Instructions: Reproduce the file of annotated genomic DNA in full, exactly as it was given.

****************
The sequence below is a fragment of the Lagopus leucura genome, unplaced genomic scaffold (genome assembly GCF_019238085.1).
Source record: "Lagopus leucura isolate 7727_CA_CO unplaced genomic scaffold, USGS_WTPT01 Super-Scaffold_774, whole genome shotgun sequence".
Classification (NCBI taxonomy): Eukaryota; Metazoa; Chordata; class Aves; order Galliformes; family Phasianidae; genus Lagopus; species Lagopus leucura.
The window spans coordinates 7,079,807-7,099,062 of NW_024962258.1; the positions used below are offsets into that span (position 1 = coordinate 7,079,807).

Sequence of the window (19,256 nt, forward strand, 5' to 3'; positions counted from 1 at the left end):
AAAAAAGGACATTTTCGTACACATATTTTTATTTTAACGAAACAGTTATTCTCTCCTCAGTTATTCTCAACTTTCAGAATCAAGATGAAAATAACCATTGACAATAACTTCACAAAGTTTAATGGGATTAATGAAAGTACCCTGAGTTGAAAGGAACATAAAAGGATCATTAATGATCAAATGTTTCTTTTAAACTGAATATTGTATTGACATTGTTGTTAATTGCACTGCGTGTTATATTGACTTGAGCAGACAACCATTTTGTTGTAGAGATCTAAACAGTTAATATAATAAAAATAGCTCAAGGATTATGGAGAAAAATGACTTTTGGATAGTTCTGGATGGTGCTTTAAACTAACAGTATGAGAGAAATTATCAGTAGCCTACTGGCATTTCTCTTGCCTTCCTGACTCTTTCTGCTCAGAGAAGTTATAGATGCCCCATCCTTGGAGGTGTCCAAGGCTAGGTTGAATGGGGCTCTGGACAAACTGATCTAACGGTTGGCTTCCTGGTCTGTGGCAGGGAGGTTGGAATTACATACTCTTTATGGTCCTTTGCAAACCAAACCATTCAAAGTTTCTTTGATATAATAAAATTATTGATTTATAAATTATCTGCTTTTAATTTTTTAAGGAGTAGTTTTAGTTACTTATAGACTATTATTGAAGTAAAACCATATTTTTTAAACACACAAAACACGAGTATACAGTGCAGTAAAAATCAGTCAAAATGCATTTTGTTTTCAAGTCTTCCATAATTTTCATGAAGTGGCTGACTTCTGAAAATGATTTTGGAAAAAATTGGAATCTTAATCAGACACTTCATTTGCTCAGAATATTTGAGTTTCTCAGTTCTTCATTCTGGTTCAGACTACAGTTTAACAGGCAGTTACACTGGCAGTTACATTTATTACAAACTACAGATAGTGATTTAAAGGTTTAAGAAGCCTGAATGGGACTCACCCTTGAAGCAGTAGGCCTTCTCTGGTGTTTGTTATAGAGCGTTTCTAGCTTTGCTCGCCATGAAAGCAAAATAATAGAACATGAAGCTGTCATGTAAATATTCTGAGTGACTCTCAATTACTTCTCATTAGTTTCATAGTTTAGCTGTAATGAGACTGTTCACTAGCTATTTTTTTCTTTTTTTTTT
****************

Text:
The sequence below is a fragment of the Lagopus leucura genome, unplaced genomic scaffold (genome assembly GCF_019238085.1).
Source record: "Lagopus leucura isolate 7727_CA_CO unplaced genomic scaffold, USGS_WTPT01 Super-Scaffold_774, whole genome shotgun sequence".
Classification (NCBI taxonomy): Eukaryota; Metazoa; Chordata; class Aves; order Galliformes; family Phasianidae; genus Lagopus; species Lagopus leucura.
The window spans coordinates 7,079,807-7,099,062 of NW_024962258.1; the positions used below are offsets into that span (position 1 = coordinate 7,079,807).

Sequence of the window (19,256 nt, forward strand, 5' to 3'; positions counted from 1 at the left end):
AAAAAAGGACATTTTCGTACACATATTTTTATTTTAACGAAACAGTTATTCTCTCCTCAGTTATTCTCAACTTTCAGAATCAAGATGAAAATAACCATTGACAATAACTTCACAAAGTTTAATGGGATTAATGAAAGTACCCTGAGTTGAAAGGAACATAAAAGGATCATTAATGATCAAATGTTTCTTTTAAACTGAATATTGTATTGACATTGTTGTTAATTGCACTGCGTGTTATATTGACTTGAGCAGACAACCATTTTGTTGTAGAGATCTAAACAGTTAATATAATAAAAATAGCTCAAGGATTATGGAGAAAAATGACTTTTGGATAGTTCTGGATGGTGCTTTAAACTAACAGTATGAGAGAAATTATCAGTAGCCTACTGGCATTTCTCTTGCCTTCCTGACTCTTTCTGCTCAGAGAAGTTATAGATGCCCCATCCTTGGAGGTGTCCAAGGCTAGGTTGAATGGGGCTCTGGACAAACTGATCTAACGGTTGGCTTCCTGGTCTGTGGCAGGGAGGTTGGAATTACATACTCTTTATGGTCCTTTGCAAACCAAACCATTCAAAGTTTCTTTGATATAATAAAATTATTGATTTATAAATTATCTGCTTTTAATTTTTTAAGGAGTAGTTTTAGTTACTTATAGACTATTATTGAAGTAAAACCATATTTTTTAAACACACAAAACACGAGTATACAGTGCAGTAAAAATCAGTCAAAATGCATTTTGTTTTCAAGTCTTCCATAATTTTCATGAAGTGGCTGACTTCTGAAAATGATTTTGGAAAAAATTGGAATCTTAATCAGACACTTCATTTGCTCAGAATATTTGAGTTTCTCAGTTCTTCATTCTGGTTCAGACTACAGTTTAACAGGCAGTTACACTGGCAGTTACATTTATTACAAACTACAGATAGTGATTTAAAGGTTTAAGAAGCCTGAATGGGACTCACCCTTGAAGCAGTAGGCCTTCTCTGGTGTTTGTTATAGAGCGTTTCTAGCTTTGCTCGCCATGAAAGCAAAATAATAGAACATGAAGCTGTCATGTAAATATTCTGAGTGACTCTCAATTACTTCTCATTAGTTTCATAGTTTAGCTGTAATGAGACTGTTCACTAGCTATTTTTTTCTTTTTTTTTT